What can I do to reduce nausea and vomiting in pregnancy?
Medically reviewed by Drugs.com. Last updated on Dec 24, 2020.
Nausea and vomiting are common symptoms during pregnancy. They typically start between 4 and 7 weeks of pregnancy, but usually ease by 16 weeks. For some women it can last longer or even the whole pregnancy.
Symptoms of nausea and vomiting during pregnancy are often referred to as ‘morning sickness’, although they can occur at any time of the day and last throughout the day.
Morning sickness symptoms do not usually harm your baby and they don't mean your baby is unwell, but they may affect your daily routines and ability to work.
Below are some diet, lifestyle and other approaches that can be used to help ease morning sickness symptoms.
Tips to help manage morning sickness
There is no one approach that will work for every woman with nausea and vomiting in pregnancy as each pregnancy is different.
Here is a list of some small changes you can make that may help to ease your symptoms:
- Get plenty of sleep and rest
- If certain smells affect you try and avoid them. Use a fan when cooking and have someone else take out the trash.
- Eat bland foods like rice, crackers or dry toast. The BRATT diet - bananas, rice, applesauce, toast and tea is a popular diet to follow. Foods low in fat and high in carbohydrates are recommended. Salty foods, such as potato chips, may also help.
- Eat small meals frequently throughout the day so that your stomach is never empty. Try eating a cracker or plain biscuit before you even get out of bed.
- Take vitamin B6 (pyridoxine), a water-soluble vitamin found in many foods and which is available as a supplement. It can help settle nausea as well as support the development of the baby's brain and nervous system. The recommended dose is 25-50mg, up to 3 times a day.
- Take ginger, which is known to settle nausea. Try ginger candies and biscuits, non-alcoholic ginger ale or beer, ginger tea, or ginger capsules. The recommended dose of ginger is up to 1g taken in smaller amounts over the course of the day.
- Try acupressure on the P6 Neiguan point on the inside of the forearm three fingerbreadths above the wrist. Special acupressure bands or bracelets worn on your wrist may help ease symptoms.
- Try sipping small amounts of fluid, such as water regularly. If it’s difficult to keep water down try other fluids such as flat lemonade or diluted fruit juice. To keep hydrated, aim for 8 to 12 cups of water a day.
- Add protein to your diet to keep up your appetite and energy. Sources such as milk, yoghurt, nuts and seeds, peanut butter, protein powder and shakes are good non-meat protein options if an alternative to meat is required.
- Try over-the-counter medications such as the sleeping aid doxylamine.
In addition to trying to alleviate the symptoms of nausea and vomiting, don’t forget to protect your tooth enamel if you are vomiting a lot. Try rinsing your mouth with a teaspoon of baking soda dissolved in a cup of water to help neutralize the acid produced by the vomiting.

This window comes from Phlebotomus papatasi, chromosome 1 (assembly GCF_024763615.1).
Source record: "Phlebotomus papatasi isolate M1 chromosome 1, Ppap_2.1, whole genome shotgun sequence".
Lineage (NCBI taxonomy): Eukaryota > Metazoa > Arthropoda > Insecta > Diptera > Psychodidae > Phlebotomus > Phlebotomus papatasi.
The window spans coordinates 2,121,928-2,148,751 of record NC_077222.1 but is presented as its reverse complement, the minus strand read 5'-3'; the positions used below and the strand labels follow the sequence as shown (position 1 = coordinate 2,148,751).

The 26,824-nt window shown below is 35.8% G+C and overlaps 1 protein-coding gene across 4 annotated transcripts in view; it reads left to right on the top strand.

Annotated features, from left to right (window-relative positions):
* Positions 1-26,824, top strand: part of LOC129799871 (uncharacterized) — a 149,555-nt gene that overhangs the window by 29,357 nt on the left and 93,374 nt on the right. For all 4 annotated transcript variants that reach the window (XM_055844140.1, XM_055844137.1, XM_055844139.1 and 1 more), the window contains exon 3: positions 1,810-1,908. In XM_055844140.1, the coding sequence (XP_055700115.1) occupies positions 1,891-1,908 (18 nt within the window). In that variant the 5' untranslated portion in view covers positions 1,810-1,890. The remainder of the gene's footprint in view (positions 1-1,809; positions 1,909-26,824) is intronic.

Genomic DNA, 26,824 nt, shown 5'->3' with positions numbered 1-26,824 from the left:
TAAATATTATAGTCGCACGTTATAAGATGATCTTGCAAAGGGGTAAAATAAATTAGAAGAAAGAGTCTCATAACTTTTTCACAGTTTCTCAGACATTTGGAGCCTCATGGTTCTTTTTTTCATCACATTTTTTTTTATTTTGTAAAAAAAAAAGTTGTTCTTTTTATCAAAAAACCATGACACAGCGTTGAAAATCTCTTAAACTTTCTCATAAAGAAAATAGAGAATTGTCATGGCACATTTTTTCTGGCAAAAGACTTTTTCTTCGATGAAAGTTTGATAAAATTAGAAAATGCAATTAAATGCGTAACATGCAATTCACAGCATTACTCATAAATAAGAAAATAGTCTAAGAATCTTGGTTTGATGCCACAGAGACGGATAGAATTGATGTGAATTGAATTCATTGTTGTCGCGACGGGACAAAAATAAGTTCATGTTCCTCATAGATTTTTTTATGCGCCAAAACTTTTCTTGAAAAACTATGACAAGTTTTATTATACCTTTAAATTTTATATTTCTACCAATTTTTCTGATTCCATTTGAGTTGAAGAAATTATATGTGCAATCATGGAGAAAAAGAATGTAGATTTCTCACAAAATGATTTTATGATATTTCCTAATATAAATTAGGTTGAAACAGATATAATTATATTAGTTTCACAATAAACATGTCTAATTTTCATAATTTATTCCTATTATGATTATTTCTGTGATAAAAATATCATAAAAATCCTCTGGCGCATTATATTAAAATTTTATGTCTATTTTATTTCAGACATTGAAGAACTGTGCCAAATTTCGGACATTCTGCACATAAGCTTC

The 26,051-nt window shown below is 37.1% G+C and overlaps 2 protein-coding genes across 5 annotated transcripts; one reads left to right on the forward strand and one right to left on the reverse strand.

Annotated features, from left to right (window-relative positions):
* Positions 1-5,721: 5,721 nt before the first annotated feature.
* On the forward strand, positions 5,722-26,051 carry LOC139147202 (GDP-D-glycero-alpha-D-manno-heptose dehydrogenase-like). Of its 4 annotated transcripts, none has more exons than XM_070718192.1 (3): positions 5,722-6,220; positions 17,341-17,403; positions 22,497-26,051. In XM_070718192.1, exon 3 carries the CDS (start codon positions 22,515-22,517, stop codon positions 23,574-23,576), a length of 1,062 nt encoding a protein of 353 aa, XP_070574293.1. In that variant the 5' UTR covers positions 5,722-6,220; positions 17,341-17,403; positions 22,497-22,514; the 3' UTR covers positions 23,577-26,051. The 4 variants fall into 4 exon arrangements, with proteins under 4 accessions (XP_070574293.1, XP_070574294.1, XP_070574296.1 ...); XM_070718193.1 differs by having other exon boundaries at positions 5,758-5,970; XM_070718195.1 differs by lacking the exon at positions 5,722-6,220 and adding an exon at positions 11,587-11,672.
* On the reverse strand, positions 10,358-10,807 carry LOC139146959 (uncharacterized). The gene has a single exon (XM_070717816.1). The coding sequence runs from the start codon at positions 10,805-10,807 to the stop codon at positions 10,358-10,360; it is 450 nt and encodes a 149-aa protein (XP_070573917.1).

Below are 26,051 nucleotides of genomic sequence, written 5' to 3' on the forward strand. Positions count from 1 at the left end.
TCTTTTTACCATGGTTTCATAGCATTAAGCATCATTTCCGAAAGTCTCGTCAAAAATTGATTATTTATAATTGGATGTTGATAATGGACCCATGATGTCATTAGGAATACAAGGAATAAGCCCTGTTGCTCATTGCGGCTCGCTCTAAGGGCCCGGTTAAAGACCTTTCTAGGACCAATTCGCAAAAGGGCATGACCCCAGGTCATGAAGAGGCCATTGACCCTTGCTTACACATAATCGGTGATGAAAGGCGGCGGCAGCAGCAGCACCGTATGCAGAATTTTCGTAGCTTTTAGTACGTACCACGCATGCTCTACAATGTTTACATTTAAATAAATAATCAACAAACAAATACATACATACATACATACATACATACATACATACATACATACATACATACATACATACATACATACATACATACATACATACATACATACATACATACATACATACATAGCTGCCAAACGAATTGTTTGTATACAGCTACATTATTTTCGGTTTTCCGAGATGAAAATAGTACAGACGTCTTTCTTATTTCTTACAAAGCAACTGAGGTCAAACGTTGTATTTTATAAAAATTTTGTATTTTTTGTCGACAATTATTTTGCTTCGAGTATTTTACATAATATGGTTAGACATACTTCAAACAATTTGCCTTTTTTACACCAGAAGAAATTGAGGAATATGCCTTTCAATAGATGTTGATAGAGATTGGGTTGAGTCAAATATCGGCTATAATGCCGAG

When should I seek treatment for nausea and vomiting during pregnancy?
If the nausea and vomiting is severe and persistent it may be more than just regular morning sickness. It could be a type of severe morning sickness called hyperemesis gravidarum or signs of another medical condition, such as a urinary tract infection, and may require medical attention.
Consult your obstetrician-gynecologist (ob-gyn) or other obstetric care provider if your symptoms are severe, persistent or are causing you any concerns. Especially see your doctor if you can’t keep down any food or water, you’re losing weight and peeing less often than usual.
What causes nausea and vomiting?
There is no clear cause of ‘morning sickness’, though it is thought to be linked to an increase in human chorionic gonadotropin levels This is a hormone produced to help maintain the pregnancy.
Some factors put women more at risk of nausea and vomiting during pregnancy, such as if they:
- Haven’t been pregnant before
- Are feeling stressed or anxious
- Have experienced nausea and vomiting in a previous pregnancy
- Are having twins or triplets (multiple pregnancy)
- Have a history of motion sickness or migraines
- Have a family history of morning sickness
- Are obsese (a body max index >30)
- The American College of Obstetricians and Gynecologists (ACOG). Morning Sickness: Nausea and Vomiting of Pregnancy. May, 2020. Available at: https://www.acog.org/womens-health/faqs/morning-sickness-nausea-and-vomiting-of-pregnancy. [Accessed 24 December, 2020].
- Ministry of Health NZ. Morning Sickness. 9 January, 2020. Available at: https://www.health.govt.nz/your-health/pregnancy-and-kids/pregnancy/helpful-advice-during-pregnancy/morning-sickness. [Accessed 24 December, 2020].
- Herrell HE. Nausea and vomiting of pregnancy. Am Fam Physician. 2014;89(12):965-970. [Accessed 24 December, 2020]. https://pubmed.ncbi.nlm.nih.gov/25162163/
- Festin M. Nausea and vomiting in early pregnancy. BMJ Clin Evid. 2014;2014:1405. Published 2014 Mar 19. [Accessed 24 December, 2020]. https://www.ncbi.nlm.nih.gov/pmc/articles/PMC3959188/
- Betz D, Fane K. Human Chorionic Gonadotropin. In: StatPearls. Treasure Island (FL): StatPearls Publishing; August 30, 2020. https://pubmed.ncbi.nlm.nih.gov/30422545/ [Accessed 24 December, 2020].
- Bpac NZ. Nausea and vomiting in pregnancy. November, 2011. Available at: https://bpac.org.nz/bpj/2011/november/pregnancy.aspx . [Accessed 24 December, 2020].
- National Health Service UK (NHS). Nausea and morning sickness. 5 March, 2018. Available at: https://www.nhs.uk/pregnancy/related-conditions/common-symptoms/vomiting-and-morning-sickness/ . [Accessed 24 December, 2020].